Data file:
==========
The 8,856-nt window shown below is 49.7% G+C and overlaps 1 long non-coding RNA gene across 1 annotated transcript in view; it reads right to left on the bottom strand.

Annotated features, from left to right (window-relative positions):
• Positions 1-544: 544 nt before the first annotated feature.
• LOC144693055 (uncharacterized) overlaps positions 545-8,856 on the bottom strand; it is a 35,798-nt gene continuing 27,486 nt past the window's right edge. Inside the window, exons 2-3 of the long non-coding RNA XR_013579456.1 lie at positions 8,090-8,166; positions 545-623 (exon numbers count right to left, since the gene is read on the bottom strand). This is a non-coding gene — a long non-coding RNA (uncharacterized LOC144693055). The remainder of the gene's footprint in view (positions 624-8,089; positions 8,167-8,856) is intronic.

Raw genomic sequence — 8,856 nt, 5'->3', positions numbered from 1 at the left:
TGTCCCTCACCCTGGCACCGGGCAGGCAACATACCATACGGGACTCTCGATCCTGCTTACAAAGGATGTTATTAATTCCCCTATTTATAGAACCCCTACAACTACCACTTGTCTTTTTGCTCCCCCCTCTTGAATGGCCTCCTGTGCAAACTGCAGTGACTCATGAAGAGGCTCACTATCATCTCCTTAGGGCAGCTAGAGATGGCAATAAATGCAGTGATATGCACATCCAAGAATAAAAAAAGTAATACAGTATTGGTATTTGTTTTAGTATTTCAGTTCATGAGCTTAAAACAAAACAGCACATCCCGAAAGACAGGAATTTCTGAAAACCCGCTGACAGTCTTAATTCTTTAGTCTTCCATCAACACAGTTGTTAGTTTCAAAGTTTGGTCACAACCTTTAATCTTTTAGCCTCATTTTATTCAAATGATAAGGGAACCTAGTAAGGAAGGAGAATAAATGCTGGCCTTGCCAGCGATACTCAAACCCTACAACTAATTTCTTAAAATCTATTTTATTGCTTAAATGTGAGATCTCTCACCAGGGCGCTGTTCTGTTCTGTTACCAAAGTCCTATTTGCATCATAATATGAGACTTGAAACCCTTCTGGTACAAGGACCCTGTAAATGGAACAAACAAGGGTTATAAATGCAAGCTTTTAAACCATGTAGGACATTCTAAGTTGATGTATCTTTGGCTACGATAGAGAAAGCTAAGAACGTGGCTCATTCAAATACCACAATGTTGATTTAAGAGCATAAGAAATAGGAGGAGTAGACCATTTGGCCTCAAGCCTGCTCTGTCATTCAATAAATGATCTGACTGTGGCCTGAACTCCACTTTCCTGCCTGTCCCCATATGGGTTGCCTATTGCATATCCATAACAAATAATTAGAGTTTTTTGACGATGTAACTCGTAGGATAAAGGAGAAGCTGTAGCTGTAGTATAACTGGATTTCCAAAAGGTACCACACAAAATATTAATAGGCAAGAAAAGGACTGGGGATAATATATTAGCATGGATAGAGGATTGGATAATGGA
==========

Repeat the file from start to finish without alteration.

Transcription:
The 8,856-nt window shown below is 49.7% G+C and overlaps 1 long non-coding RNA gene across 1 annotated transcript in view; it reads right to left on the bottom strand.

Annotated features, from left to right (window-relative positions):
• Positions 1-544: 544 nt before the first annotated feature.
• LOC144693055 (uncharacterized) overlaps positions 545-8,856 on the bottom strand; it is a 35,798-nt gene continuing 27,486 nt past the window's right edge. Inside the window, exons 2-3 of the long non-coding RNA XR_013579456.1 lie at positions 8,090-8,166; positions 545-623 (exon numbers count right to left, since the gene is read on the bottom strand). This is a non-coding gene — a long non-coding RNA (uncharacterized LOC144693055). The remainder of the gene's footprint in view (positions 624-8,089; positions 8,167-8,856) is intronic.

Raw genomic sequence — 8,856 nt, 5'->3', positions numbered from 1 at the left:
TGTCCCTCACCCTGGCACCGGGCAGGCAACATACCATACGGGACTCTCGATCCTGCTTACAAAGGATGTTATTAATTCCCCTATTTATAGAACCCCTACAACTACCACTTGTCTTTTTGCTCCCCCCTCTTGAATGGCCTCCTGTGCAAACTGCAGTGACTCATGAAGAGGCTCACTATCATCTCCTTAGGGCAGCTAGAGATGGCAATAAATGCAGTGATATGCACATCCAAGAATAAAAAAAGTAATACAGTATTGGTATTTGTTTTAGTATTTCAGTTCATGAGCTTAAAACAAAACAGCACATCCCGAAAGACAGGAATTTCTGAAAACCCGCTGACAGTCTTAATTCTTTAGTCTTCCATCAACACAGTTGTTAGTTTCAAAGTTTGGTCACAACCTTTAATCTTTTAGCCTCATTTTATTCAAATGATAAGGGAACCTAGTAAGGAAGGAGAATAAATGCTGGCCTTGCCAGCGATACTCAAACCCTACAACTAATTTCTTAAAATCTATTTTATTGCTTAAATGTGAGATCTCTCACCAGGGCGCTGTTCTGTTCTGTTACCAAAGTCCTATTTGCATCATAATATGAGACTTGAAACCCTTCTGGTACAAGGACCCTGTAAATGGAACAAACAAGGGTTATAAATGCAAGCTTTTAAACCATGTAGGACATTCTAAGTTGATGTATCTTTGGCTACGATAGAGAAAGCTAAGAACGTGGCTCATTCAAATACCACAATGTTGATTTAAGAGCATAAGAAATAGGAGGAGTAGACCATTTGGCCTCAAGCCTGCTCTGTCATTCAATAAATGATCTGACTGTGGCCTGAACTCCACTTTCCTGCCTGTCCCCATATGGGTTGCCTATTGCATATCCATAACAAATAATTAGAGTTTTTTGACGATGTAACTCGTAGGATAAAGGAGAAGCTGTAGCTGTAGTATAACTGGATTTCCAAAAGGTACCACACAAAATATTAATAGGCAAGAAAAGGACTGGGGATAATATATTAGCATGGATAGAGGATTGGATAATGGA